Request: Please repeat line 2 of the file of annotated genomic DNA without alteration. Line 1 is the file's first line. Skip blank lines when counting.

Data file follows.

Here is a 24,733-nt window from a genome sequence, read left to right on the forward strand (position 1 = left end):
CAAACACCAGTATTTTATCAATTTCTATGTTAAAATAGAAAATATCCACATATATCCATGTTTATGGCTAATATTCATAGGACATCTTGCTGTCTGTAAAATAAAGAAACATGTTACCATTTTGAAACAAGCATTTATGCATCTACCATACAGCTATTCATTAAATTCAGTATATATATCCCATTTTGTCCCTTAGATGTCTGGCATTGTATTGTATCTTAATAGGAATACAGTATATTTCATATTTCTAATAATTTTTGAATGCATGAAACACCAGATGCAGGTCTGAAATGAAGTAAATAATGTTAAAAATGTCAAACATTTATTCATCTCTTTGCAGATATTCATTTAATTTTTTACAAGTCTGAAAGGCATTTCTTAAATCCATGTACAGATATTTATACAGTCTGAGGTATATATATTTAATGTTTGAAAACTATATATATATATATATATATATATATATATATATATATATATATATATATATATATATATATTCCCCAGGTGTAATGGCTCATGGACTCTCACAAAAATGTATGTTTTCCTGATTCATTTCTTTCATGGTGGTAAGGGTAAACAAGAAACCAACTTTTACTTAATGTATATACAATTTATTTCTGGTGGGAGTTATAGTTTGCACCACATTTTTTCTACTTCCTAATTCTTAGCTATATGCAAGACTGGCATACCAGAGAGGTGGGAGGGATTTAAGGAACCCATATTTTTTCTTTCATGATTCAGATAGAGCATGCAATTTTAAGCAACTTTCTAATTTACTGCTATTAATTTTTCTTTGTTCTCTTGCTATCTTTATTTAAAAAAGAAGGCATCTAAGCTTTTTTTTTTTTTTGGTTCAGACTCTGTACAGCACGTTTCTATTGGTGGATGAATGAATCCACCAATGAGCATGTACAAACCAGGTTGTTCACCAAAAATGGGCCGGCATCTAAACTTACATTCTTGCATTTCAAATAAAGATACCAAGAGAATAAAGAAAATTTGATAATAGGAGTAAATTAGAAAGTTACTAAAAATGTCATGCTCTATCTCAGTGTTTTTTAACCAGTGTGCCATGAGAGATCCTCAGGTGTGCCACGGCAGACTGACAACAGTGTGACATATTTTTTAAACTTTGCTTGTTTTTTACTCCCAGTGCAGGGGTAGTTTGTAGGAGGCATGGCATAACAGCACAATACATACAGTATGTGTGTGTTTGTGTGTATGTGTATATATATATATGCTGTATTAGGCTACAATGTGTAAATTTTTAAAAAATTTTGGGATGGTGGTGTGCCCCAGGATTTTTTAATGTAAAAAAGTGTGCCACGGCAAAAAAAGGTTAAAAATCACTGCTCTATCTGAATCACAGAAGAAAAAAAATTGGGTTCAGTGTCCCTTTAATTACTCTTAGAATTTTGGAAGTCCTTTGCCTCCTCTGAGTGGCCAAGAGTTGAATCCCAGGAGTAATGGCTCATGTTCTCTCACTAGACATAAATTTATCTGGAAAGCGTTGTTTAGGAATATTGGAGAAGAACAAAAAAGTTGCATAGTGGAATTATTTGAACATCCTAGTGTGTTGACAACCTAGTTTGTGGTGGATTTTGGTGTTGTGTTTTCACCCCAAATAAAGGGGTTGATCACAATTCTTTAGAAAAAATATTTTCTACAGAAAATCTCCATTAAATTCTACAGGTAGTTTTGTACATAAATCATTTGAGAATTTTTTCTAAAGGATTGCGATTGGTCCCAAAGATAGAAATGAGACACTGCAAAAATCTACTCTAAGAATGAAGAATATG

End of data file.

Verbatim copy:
CAAACACCAGTATTTTATCAATTTCTATGTTAAAATAGAAAATATCCACATATATCCATGTTTATGGCTAATATTCATAGGACATCTTGCTGTCTGTAAAATAAAGAAACATGTTACCATTTTGAAACAAGCATTTATGCATCTACCATACAGCTATTCATTAAATTCAGTATATATATCCCATTTTGTCCCTTAGATGTCTGGCATTGTATTGTATCTTAATAGGAATACAGTATATTTCATATTTCTAATAATTTTTGAATGCATGAAACACCAGATGCAGGTCTGAAATGAAGTAAATAATGTTAAAAATGTCAAACATTTATTCATCTCTTTGCAGATATTCATTTAATTTTTTACAAGTCTGAAAGGCATTTCTTAAATCCATGTACAGATATTTATACAGTCTGAGGTATATATATTTAATGTTTGAAAACTATATATATATATATATATATATATATATATATATATATATATATATATATATATATATATATTCCCCAGGTGTAATGGCTCATGGACTCTCACAAAAATGTATGTTTTCCTGATTCATTTCTTTCATGGTGGTAAGGGTAAACAAGAAACCAACTTTTACTTAATGTATATACAATTTATTTCTGGTGGGAGTTATAGTTTGCACCACATTTTTTCTACTTCCTAATTCTTAGCTATATGCAAGACTGGCATACCAGAGAGGTGGGAGGGATTTAAGGAACCCATATTTTTTCTTTCATGATTCAGATAGAGCATGCAATTTTAAGCAACTTTCTAATTTACTGCTATTAATTTTTCTTTGTTCTCTTGCTATCTTTATTTAAAAAAGAAGGCATCTAAGCTTTTTTTTTTTTTTGGTTCAGACTCTGTACAGCACGTTTCTATTGGTGGATGAATGAATCCACCAATGAGCATGTACAAACCAGGTTGTTCACCAAAAATGGGCCGGCATCTAAACTTACATTCTTGCATTTCAAATAAAGATACCAAGAGAATAAAGAAAATTTGATAATAGGAGTAAATTAGAAAGTTACTAAAAATGTCATGCTCTATCTCAGTGTTTTTTAACCAGTGTGCCATGAGAGATCCTCAGGTGTGCCACGGCAGACTGACAACAGTGTGACATATTTTTTAAACTTTGCTTGTTTTTTACTCCCAGTGCAGGGGTAGTTTGTAGGAGGCATGGCATAACAGCACAATACATACAGTATGTGTGTGTTTGTGTGTATGTGTATATATATATATGCTGTATTAGGCTACAATGTGTAAATTTTTAAAAAATTTTGGGATGGTGGTGTGCCCCAGGATTTTTTAATGTAAAAAAGTGTGCCACGGCAAAAAAAGGTTAAAAATCACTGCTCTATCTGAATCACAGAAGAAAAAAAATTGGGTTCAGTGTCCCTTTAATTACTCTTAGAATTTTGGAAGTCCTTTGCCTCCTCTGAGTGGCCAAGAGTTGAATCCCAGGAGTAATGGCTCATGTTCTCTCACTAGACATAAATTTATCTGGAAAGCGTTGTTTAGGAATATTGGAGAAGAACAAAAAAGTTGCATAGTGGAATTATTTGAACATCCTAGTGTGTTGACAACCTAGTTTGTGGTGGATTTTGGTGTTGTGTTTTCACCCCAAATAAAGGGGTTGATCACAATTCTTTAGAAAAAATATTTTCTACAGAAAATCTCCATTAAATTCTACAGGTAGTTTTGTACATAAATCATTTGAGAATTTTTTCTAAAGGATTGCGATTGGTCCCAAAGATAGAAATGAGACACTGCAAAAATCTACTCTAAGAATGAAGAATATG